Born from a passion for surf, sand and adventure in California’s sun-kissed Santa Barbara, Deckers Brands’ journey began with the launch of a simple flip-flop. In the nearly 50 years since then, it has grown its stable to include five brands with customers all around the world and looks set to deliver a record US$3 billion in revenue this year.
Although the original Deckers flip-flop disappeared, through a process of both new product development and acquisitions, Deckers Brands now includes UGG, Teva, Sanuk, HOKA and Koolaburra by UGG, and is a global corporation with more than 3,000 employees. Its foot is clearly firmly on the gas. It took 45 years to smash through the US$2 billion revenue mark and now it already has the US$3 billion figure in its sights.
“We’ve seen pretty exponential growth of our brands in the past three years, largely driven by the success of the HOKA brand, but also the renewed positioning of the UGG brand globally,” President and CEO Dave Powers tells The CEO Magazine.
Now approaching 10 years with Deckers, Dave started with the company in August 2012 and then became CEO in June 2016. In that time, he has seen many changes and, for him, by far the most dramatic has been the company’s shift from a wholesale-led model to a more direct-to-consumer approach.
“We were originally a manufacturer-distributor of our brands and built very strong wholesale partnerships,” he explains. “When I first joined the company, my role was to lead our evolving global direct-to-consumer channel.
“We’ve seen pretty exponential growth of our brands in the past three years, largely driven by the success of the HOKA brand.”
“We developed a global footprint for retail and ecommerce teams, implemented a large number of omnichannel capabilities to be able to connect better with our consumers, and really built and grew the business over the past nine years, and we’re continuing to do so.”
This year, direct-to-consumer sales represented just over 40 per cent of Decker’s total revenue, Dave reveals. “When I came here, it was probably around 20 per cent and so that’s just been the most dramatic change.” This mammoth shift required fresh infrastructure, bringing in critical talent and investing in systems for starters.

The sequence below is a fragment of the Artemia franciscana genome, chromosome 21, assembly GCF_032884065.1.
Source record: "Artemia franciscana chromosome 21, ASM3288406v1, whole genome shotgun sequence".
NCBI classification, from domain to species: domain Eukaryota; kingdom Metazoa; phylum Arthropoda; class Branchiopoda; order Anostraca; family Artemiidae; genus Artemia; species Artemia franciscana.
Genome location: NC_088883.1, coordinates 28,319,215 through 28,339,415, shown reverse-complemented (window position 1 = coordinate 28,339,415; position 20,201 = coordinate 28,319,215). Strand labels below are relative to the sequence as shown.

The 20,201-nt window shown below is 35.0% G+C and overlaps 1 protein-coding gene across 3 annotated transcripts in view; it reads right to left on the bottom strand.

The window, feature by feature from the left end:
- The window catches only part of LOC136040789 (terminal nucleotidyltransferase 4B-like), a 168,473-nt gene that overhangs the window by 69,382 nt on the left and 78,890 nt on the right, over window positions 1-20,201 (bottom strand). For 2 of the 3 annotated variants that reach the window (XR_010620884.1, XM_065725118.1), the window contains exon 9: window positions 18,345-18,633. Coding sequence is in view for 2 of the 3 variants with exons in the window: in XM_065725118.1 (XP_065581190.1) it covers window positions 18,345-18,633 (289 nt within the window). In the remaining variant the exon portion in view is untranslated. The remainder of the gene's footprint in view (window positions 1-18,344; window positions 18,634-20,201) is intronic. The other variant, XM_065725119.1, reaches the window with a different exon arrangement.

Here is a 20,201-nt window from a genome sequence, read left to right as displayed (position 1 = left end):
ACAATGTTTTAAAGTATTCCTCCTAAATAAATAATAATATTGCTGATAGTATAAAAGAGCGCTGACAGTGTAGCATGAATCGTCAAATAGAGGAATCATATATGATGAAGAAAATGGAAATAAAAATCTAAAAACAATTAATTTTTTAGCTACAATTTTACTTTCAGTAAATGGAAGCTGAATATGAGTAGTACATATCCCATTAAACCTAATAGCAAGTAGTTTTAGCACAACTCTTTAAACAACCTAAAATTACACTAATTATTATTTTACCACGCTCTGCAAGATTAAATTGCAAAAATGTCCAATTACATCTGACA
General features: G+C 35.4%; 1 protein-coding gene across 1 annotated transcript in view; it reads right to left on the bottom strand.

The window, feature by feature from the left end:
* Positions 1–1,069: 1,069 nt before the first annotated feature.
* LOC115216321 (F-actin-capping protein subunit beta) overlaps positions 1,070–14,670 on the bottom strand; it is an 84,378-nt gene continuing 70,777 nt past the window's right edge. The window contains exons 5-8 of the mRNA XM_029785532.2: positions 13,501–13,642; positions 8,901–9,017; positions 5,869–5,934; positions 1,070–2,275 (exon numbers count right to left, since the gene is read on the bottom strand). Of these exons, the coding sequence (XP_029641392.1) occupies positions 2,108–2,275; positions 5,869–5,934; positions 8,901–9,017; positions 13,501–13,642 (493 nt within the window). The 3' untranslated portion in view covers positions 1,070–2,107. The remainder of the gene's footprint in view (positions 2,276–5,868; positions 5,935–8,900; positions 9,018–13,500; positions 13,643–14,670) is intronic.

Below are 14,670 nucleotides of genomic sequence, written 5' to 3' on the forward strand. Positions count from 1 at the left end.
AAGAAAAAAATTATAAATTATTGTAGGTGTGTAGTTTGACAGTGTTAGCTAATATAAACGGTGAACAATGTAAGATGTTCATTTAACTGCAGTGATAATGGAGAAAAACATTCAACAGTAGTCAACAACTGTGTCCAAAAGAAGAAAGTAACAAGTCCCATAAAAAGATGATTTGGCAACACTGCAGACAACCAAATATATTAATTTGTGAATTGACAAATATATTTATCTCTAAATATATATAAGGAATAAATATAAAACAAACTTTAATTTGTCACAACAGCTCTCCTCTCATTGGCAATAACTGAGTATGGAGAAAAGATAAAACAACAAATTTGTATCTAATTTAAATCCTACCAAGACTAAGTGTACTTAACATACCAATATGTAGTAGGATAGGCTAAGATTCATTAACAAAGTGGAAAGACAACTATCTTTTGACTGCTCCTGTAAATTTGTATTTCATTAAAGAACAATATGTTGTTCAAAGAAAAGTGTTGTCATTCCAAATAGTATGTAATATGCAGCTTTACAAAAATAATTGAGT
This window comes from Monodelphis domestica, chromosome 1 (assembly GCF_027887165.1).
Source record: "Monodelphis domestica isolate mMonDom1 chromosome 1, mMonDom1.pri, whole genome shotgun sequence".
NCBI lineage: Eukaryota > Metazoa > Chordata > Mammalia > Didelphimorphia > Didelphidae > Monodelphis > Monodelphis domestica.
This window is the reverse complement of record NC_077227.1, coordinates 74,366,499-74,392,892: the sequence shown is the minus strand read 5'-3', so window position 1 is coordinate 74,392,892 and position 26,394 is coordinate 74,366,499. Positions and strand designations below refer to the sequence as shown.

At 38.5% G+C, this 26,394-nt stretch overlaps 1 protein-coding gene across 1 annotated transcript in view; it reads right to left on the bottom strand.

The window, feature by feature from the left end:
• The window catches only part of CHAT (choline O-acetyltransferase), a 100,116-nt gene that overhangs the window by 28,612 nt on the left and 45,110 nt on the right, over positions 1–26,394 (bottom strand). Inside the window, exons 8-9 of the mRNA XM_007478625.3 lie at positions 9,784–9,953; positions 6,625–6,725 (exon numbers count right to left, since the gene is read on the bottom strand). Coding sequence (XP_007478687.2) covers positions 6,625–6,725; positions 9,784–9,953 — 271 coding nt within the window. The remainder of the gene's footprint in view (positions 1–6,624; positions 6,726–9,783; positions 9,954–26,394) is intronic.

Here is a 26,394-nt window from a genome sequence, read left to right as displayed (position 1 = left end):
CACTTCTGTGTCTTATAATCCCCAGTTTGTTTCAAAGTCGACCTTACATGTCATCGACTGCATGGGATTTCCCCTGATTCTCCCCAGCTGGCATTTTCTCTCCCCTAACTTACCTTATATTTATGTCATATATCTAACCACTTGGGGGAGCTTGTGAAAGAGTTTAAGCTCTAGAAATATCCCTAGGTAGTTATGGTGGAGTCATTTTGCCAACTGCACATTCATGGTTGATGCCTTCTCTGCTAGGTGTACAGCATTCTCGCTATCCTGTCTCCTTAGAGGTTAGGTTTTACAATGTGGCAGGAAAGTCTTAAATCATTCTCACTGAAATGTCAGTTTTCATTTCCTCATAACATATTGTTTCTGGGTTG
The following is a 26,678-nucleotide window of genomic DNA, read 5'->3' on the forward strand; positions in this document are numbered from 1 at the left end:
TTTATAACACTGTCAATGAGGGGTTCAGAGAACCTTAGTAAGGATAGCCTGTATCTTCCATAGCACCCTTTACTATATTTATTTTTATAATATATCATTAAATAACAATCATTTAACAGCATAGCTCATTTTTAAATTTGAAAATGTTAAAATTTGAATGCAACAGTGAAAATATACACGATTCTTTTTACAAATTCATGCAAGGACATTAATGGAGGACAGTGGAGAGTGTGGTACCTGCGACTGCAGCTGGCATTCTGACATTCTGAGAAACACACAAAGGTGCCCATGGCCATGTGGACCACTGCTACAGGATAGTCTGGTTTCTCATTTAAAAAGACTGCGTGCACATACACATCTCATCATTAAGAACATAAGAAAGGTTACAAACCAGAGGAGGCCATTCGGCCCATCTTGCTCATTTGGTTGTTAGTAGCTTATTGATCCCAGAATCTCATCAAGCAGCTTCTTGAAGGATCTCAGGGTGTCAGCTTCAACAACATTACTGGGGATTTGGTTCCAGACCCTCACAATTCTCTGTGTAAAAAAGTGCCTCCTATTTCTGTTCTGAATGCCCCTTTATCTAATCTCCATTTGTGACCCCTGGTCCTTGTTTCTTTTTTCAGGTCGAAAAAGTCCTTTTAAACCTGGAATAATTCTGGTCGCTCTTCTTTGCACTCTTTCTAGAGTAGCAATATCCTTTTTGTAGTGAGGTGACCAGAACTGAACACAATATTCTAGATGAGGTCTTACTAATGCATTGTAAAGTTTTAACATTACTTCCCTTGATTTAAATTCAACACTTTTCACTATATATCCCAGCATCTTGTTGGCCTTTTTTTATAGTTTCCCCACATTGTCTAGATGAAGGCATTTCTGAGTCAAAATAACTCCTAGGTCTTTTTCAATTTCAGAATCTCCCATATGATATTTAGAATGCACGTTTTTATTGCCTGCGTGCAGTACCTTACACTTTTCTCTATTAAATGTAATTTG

The past five years have been about turning things around in terms of business optimization and improving profit margins, but the focus has now switched. “We’re now entering a pretty serious growth phase – where we’re really focused on driving best-in-class revenue growth and best-in-class operating margins,” Dave says.
“From a strategic focus perspective, the area that we’re really focusing on in the next 18–24 months is continuing to maintain that momentum globally with a real focus on international.
“For the UGG brand, that includes not just women’s footwear, but also men’s footwear, as well as launching apparel in a new way this past year. And we have really good positive momentum and strong confidence that we can grow that to be meaningful in the future.”
The other priority area is to accelerate the growth of performance shoe brand HOKA by strategically expanding distribution globally and by building brand awareness to gain market share. “This past year, we just surpassed the US$500 million mark,” Dave reveals. “We’ve publicly gone out and said we’re guiding to reach at least US$800 million this year and beyond that, we have our sights set on US$1 billion for HOKA in the near future.
“Certainly some companies during the pandemic struggled, but we were fortunate enough that we stayed aggressive, didn’t reduce our investments in our brands, and we are now investing in our global infrastructure supply chain.”
But he admits there are a number of “unknown variables” at play such as shipping challenges, potential inflation and political tension.
“It’s hard to really call the ball and say what’s going to happen,” he confesses. “But we do feel confident in how we’re growing our brands and our investment in our brands, in the consumer sentiment and what we can control. But there’s just a lot of uncertainty in the macro environment, shifting consumer preferences and with the global socioeconomic and political environment to really get a sense of where things are going to go.”
“Our digital and ecommerce capabilities are some of the best out there.”
Despite this, Dave is confident that Deckers is on the right track to achieve great things. “Our digital and ecommerce capabilities are some of the best out there. I think as a percentage of business, we have a higher penetration of ecommerce business for our brands than many of our competitors. We have market leaders in each of their respective categories.”
But what really sets the company apart, in his opinion, is its culture. “We have a well-established and ingrained philosophy of doing great and doing good in the world,” he says.
“We are driving ourselves to be best-in-class in financial performance, which we believe allows us to do more good in the world, whether that’s individual volunteering or team volunteering.”
The company held a global week of volunteering for its employees and, even in the midst of the pandemic last year, managed to notch up almost 6,000 hours of volunteer time around the globe. On top of that, Deckers is supporting big data initiatives globally as well as taking a serious stake in environmental, social and governance policies.
This all goes to show that the company has come a long way since its first customer took home a pair of Deckers flip-flops. “Our ability to brand, build and market to our consumers is among the best out there,” Dave reflects. “We’re brand builders at the end of the day. That’s what we do.”